Workshop Block #2: 3:30pm-5:00pm

Not taking the bait: Reframing the debate on Palestine in Canada

Facilitated by Desmond Cole

Canadian media is dominated by reactionary news stories attacking people and organizations who are in solidarity with the Palestinian liberation struggle. We waste a lot of time fighting on the terms of our political opponents. In this workshop we’ll break down the popular tactics used to propel diversionary media stories, and strategize ways to be offensive rather than defensive in our solidarity communications and campaigns.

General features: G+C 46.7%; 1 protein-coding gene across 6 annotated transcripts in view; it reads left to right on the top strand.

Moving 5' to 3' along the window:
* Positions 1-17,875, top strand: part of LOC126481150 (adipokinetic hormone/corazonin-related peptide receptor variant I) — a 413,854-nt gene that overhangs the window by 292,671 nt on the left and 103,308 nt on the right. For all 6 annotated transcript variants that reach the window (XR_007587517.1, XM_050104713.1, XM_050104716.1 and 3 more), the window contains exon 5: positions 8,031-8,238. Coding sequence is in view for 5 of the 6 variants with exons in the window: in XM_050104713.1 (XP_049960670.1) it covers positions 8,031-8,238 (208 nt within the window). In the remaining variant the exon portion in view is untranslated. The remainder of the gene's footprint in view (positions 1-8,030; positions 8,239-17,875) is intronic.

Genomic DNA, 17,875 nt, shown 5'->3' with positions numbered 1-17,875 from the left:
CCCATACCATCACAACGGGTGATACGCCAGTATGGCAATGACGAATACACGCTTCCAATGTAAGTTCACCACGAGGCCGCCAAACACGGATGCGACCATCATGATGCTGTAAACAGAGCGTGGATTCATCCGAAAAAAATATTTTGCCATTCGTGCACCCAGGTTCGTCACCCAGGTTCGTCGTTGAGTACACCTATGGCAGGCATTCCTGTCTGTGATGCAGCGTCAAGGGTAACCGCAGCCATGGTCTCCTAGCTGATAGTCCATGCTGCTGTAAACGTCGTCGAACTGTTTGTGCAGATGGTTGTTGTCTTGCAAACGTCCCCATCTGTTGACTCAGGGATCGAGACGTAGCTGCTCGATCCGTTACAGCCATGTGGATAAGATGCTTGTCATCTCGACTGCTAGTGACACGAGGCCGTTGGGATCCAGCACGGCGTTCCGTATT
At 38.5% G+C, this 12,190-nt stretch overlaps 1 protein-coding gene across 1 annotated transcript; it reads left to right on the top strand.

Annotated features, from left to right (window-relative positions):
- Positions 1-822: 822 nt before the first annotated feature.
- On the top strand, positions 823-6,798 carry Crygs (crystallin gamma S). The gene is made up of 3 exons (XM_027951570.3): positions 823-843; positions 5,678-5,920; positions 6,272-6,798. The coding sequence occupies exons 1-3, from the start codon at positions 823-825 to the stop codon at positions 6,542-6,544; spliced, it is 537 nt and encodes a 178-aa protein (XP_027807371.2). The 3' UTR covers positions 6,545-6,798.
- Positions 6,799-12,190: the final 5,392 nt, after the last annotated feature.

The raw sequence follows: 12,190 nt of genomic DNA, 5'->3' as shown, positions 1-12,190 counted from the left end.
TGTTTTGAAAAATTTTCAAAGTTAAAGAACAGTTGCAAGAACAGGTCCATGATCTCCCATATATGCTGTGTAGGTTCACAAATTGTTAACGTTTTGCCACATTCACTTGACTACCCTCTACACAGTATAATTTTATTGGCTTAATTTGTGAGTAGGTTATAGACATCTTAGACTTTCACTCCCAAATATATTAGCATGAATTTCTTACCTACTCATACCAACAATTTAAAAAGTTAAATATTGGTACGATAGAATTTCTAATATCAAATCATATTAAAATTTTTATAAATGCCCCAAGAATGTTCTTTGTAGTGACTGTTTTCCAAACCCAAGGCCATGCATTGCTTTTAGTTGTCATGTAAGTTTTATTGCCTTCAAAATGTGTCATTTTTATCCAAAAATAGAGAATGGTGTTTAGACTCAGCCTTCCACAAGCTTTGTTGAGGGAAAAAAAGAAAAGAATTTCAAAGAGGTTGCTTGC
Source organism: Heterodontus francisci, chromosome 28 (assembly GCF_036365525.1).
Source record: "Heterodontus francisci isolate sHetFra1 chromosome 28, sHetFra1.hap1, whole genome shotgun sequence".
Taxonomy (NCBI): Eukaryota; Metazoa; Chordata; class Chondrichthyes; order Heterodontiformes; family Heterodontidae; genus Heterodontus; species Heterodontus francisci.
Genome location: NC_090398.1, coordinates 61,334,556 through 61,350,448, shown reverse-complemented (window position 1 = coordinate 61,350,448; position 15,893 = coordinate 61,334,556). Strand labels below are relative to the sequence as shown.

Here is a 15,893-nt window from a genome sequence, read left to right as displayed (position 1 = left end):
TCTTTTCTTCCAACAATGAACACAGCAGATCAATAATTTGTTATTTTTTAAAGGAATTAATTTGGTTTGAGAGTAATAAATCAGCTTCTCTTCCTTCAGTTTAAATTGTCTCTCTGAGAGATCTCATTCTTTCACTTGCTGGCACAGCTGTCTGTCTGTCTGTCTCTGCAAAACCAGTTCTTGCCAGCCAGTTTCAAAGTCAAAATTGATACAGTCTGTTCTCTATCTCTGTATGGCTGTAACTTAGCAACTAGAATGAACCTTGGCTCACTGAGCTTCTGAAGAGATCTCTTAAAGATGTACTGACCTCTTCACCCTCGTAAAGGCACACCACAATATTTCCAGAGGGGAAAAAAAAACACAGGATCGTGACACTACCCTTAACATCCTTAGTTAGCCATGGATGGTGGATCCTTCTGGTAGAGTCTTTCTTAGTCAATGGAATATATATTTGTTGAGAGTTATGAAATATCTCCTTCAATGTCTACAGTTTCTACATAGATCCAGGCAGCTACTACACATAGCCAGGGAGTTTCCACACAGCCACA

Writing Fiction on Israel/Palestine

Facilitated by Aaron Kreuter and Saeed Teebi

Saeed Teebi is a writer and lawyer based in Toronto. His debut collection of short stories, Her First Palestinian, was a finalist for the Atwood Gibson Writers’ Trust Prize, the Rakuten Kobo Emerging Writer Award, the Danuta Gleed Literary Award, and the Ontario Library Association’s Forest of Reading Evergreen Award. The title story “Her First Palestinian” was shortlisted for the CBC Short Story Prize. Saeed was born to Palestinian parents in Kuwait and, after some stops in the U.S., has lived in Canada since 1993. He is currently at work on his first novel.